There’s a general rule of thumb when writing a hook for the intro of a person’s profile. Especially one that will live indefinitely on the web. Choose a topic of focus that ages well. (incidentally, this rule can also apply to tattoos, vanity license plates and high school nicknames).
But to lead with anything but her current life as a brand-new Mom, would just be ignoring the stuffed animal elephant in the room.
On September 10, 2017, Meaghan and her husband Anthony proudly welcomed Connor Anthony Trupiano.
As any new parent knows, bringing a baby home from the hospital fills you with a deep sense of happiness and fulfillment. But somewhere around the time you experience your first explosive diaper, you realize your well-ordered, spit-up free and well-rested life is over for the foreseeable future.
“My husband and I love to travel. We like to cook big Italian meals. We enjoy home improvement projects. But that all took a backseat when Connor arrived,” Meaghan says with a laugh.
The irony of life as a new parent is you work so hard to get your newborn on a regular day/night schedule, your own internal clock is thrown out of whack. Life becomes an endless Groundhog Day loop of midnight feedings, diaper changes and sleep deprivation so extreme, even a tough as nails Marine fighter pilot would buckle under the weight of it.
“Motherhood is exhausting, challenging and rewarding all at the same time,” Meaghan says.
“I've quickly learned it's a constant struggle between wanting him to stay little, and anxiously anticipating the next stage of firsts.”
Every time their four-legged first born trotted into whatever room Connor was hanging out in, Piper promptly threw up.
“Ugh, that was not fun. But once we started giving her doggy happy pills, everything smoothed out,” Meaghan recalls.
One of the hardest parts of parenthood is that window of the day, generally between say, 5pm and 7pm, dubbed by many as “The Witching Hour.” Connor, like newborns for centuries before him would transform from a cheerful, happy, cooing bundle of joy into resembling something akin to a rush hour commuter before they’ve had their morning coffee.
But then, Meaghan and her husband discovered, quite by accident, that the classic tune “Jump in the Line” sung by iconic crooner Harry Belafonte, magically quieted Connor’s crying. Every time he heard it, he stopped fussing. Day after day, as the clock struck 5pm, Meaghan and her husband would repeat the magic words, “Alexa: Play “Jump in the Line.”
“I never want to hear that song ever again,” Meaghan says, only half-jokingly. “But at the end of the day, I'm just very thankful I get to be Connor's mom and watch him grow.”
“I would say I was a pretty normal suburban kid,” Meaghan recalls. “I was born and raised right here in St. Louis. I have a brother named Rob who’s 15 months older than me. Growing up, I tried just about every sport, but it was mainly social hour for me. Swimming was the one sport I really stuck with.”
Meaghan swam summer swim team for the better part of a decade. She parlayed that into a lifeguard job for several years. She also taught swim lessons and was the assistant swim team coach.
After graduating high school, Meaghan enrolled at Missouri State.
“MSU was a great fit. It was the right size for me. It was far away enough from home that I felt like I was on my own, but not too far that I couldn’t go home on the weekend. And it’s where I met my husband.”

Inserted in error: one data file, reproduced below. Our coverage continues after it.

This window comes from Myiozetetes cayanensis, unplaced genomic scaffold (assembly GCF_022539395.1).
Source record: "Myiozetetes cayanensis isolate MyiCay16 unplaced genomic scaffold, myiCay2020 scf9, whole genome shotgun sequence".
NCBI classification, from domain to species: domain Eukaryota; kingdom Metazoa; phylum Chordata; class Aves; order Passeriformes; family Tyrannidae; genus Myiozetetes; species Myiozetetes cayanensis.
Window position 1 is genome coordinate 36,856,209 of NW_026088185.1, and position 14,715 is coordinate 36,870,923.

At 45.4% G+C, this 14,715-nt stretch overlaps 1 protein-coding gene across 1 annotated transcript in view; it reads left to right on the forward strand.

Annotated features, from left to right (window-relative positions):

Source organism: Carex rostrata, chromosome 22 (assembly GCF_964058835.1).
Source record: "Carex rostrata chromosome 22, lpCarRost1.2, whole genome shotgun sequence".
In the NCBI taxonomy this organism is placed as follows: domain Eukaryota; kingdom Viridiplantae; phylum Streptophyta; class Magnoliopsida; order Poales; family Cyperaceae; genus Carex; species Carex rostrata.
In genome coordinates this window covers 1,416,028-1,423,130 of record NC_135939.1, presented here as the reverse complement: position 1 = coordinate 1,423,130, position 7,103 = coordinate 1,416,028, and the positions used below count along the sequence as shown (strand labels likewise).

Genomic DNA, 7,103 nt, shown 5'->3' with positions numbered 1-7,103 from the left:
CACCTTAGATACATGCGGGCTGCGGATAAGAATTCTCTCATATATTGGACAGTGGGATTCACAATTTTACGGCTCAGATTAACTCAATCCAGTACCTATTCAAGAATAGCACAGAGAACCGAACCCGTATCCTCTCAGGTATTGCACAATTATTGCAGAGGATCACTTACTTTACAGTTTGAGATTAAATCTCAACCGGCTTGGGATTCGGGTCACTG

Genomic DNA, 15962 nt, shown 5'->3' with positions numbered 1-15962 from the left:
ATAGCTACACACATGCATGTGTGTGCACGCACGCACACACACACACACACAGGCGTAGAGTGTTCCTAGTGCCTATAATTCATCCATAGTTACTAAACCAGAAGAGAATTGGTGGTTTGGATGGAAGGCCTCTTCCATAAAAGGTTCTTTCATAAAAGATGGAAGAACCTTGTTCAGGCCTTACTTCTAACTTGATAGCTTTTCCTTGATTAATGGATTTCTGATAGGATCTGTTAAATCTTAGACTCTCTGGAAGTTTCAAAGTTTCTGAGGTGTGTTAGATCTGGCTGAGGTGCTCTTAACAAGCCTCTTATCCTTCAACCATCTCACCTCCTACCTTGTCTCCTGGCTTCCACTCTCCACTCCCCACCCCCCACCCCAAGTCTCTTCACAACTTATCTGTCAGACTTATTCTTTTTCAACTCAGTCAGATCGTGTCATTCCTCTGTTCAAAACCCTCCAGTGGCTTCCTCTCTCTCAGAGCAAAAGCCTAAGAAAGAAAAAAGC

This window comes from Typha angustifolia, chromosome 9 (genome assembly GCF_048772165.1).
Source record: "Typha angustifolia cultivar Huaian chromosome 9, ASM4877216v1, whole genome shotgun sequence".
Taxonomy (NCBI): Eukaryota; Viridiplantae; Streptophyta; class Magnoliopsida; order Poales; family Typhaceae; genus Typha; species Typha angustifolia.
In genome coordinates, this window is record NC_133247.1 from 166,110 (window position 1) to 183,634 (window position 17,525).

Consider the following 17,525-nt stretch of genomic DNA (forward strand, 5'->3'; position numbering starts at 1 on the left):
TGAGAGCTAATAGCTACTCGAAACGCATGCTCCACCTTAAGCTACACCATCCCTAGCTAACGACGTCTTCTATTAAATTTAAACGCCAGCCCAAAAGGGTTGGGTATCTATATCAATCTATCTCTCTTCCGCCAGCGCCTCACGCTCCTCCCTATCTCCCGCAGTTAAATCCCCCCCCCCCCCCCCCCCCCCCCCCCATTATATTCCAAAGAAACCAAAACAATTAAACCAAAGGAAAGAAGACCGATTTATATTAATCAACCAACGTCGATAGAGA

The Oprah Months
After college, Meaghan relocated to Chicago to break into the ultra-competitive world of public relations.
The Windy City was where Meaghan had a brief, but intense work experience, perhaps best described as “The Oprah Months.” During the final season of The Oprah Winfrey Show, Meghan interned in the publicity department at Harpo Studios, Oprah’s production company.
Arriving in the office at 5am, Meaghan was tasked with finding, aggregating and distributing to the staff, every mention of Oprah Winfrey on the Internet from the past 24 hours. Every day. No small feat when your boss is a pop culture force of nature so famous, even undiscovered tribes living deep in the Amazon rainforest know who she is.
“There was a fireplace at the entrance to Oprah’s personal office. It didn’t matter if it was 100 degrees in the summer, or 20 below in the winter, If the fire was blazing, you knew she was in her office. If the fire was out, so was she.”
But don’t expect Meaghan to pen an Oprah tell-all any time soon.
“I’ll just say this. There were definitely certain unspoken ‘Oprah Rules’ you learned quickly. Always refer to her as Ms. Winfrey. Never Oprah. And if she stopped to talk to you in the hall, you better not be chewing gum.”
With Oprah ending her show to launch her OWN network, Meaghan’s internship also ended.
But it helped her land a full-time PR job at Fleishman Hilliard in Chicago.
After cutting her teeth working on blue chip accounts like Sleep Number, AT&T U-Verse and Monsanto, Meaghan returned to her hometown to work in Fleishman’s St. Louis office.
“I loved Chicago. I have great memories of our time there. It’s where Anthony proposed to me. But St. Louis has a way of drawing you home.”
Lucky for us, in 2015, Meaghan found her way to Paradowski, where she segued into an Account Manager role on the digital side of the Monsanto business. Just back from maternity leave, she’s finding her balance between work and a more hectic, but rewarding home life.
So, Connor, if you’re reading this as a teenager, here’s hoping this profile of your Mom serves as a time capsule of sorts. A snapshot of her life as a new Mom— and the joy and happiness your birth brought both your parents.
Just one quick question before you get back to washing and waxing your flying saucer, or whatever teens do in the future:
Are you still a Harry Belafonte fan?